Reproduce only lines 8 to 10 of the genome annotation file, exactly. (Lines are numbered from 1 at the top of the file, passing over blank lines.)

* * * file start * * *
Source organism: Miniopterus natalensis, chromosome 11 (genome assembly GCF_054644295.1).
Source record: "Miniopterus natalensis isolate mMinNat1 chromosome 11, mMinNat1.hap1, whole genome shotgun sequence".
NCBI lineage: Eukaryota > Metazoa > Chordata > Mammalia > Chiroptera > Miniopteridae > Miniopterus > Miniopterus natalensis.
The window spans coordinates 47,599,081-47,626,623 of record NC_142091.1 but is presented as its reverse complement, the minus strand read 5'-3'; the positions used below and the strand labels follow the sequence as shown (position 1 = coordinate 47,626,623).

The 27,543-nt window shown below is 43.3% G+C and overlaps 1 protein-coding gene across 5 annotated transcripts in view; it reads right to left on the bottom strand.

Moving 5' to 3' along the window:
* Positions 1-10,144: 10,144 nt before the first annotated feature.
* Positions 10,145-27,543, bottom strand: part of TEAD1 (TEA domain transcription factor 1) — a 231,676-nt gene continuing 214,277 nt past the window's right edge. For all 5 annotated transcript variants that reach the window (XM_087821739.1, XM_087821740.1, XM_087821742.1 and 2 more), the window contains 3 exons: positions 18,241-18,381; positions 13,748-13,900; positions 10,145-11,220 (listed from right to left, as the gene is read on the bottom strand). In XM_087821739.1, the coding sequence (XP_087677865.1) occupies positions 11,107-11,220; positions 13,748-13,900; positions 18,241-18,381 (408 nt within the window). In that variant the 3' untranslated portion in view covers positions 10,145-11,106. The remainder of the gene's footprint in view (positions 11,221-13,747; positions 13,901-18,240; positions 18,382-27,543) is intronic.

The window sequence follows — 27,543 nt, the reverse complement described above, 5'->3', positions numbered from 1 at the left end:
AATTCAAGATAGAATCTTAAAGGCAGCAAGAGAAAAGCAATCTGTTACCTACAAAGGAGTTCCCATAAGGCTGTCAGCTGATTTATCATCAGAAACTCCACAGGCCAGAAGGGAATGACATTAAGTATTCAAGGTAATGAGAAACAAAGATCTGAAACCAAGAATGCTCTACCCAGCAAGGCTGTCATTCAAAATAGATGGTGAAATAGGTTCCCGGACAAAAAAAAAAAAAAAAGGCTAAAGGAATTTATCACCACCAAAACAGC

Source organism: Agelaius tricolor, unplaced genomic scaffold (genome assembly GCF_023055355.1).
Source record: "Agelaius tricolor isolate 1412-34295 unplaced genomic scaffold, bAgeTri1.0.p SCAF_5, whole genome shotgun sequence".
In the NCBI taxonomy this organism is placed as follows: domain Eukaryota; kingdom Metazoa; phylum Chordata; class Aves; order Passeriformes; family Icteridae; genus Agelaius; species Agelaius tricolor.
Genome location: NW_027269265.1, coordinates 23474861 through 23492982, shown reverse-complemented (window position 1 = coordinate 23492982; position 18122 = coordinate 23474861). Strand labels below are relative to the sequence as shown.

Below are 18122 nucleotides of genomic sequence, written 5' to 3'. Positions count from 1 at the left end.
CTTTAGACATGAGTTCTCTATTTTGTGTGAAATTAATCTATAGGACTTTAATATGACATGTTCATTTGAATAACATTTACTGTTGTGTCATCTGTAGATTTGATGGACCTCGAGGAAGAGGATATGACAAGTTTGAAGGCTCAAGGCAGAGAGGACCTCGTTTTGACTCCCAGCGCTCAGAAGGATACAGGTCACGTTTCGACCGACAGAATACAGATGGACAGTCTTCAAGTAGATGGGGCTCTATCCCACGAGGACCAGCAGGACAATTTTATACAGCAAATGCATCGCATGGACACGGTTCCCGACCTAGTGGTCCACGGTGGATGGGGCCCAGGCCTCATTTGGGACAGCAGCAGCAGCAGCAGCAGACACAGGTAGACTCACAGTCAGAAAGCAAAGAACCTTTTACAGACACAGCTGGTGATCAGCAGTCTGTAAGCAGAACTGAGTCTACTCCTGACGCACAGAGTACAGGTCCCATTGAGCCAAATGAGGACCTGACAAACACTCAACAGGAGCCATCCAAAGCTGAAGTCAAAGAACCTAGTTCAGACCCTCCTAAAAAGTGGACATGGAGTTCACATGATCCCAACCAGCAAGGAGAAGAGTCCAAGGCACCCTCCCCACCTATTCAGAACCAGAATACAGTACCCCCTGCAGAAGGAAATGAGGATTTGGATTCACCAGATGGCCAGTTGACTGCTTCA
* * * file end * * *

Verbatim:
* Positions 10,145-27,543, bottom strand: part of TEAD1 (TEA domain transcription factor 1) — a 231,676-nt gene continuing 214,277 nt past the window's right edge. For all 5 annotated transcript variants that reach the window (XM_087821739.1, XM_087821740.1, XM_087821742.1 and 2 more), the window contains 3 exons: positions 18,241-18,381; positions 13,748-13,900; positions 10,145-11,220 (listed from right to left, as the gene is read on the bottom strand). In XM_087821739.1, the coding sequence (XP_087677865.1) occupies positions 11,107-11,220; positions 13,748-13,900; positions 18,241-18,381 (408 nt within the window). In that variant the 3' untranslated portion in view covers positions 10,145-11,106. The remainder of the gene's footprint in view (positions 11,221-13,747; positions 13,901-18,240; positions 18,382-27,543) is intronic.

The window sequence follows — 27,543 nt, the reverse complement described above, 5'->3', positions numbered from 1 at the left end:
AATTCAAGATAGAATCTTAAAGGCAGCAAGAGAAAAGCAATCTGTTACCTACAAAGGAGTTCCCATAAGGCTGTCAGCTGATTTATCATCAGAAACTCCACAGGCCAGAAGGGAATGACATTAAGTATTCAAGGTAATGAGAAACAAAGATCTGAAACCAAGAATGCTCTACCCAGCAAGGCTGTCATTCAAAATAGATGGTGAAATAGGTTCCCGGACAAAAAAAAAAAAAAAAGGCTAAAGGAATTTATCACCACCAAAACAGC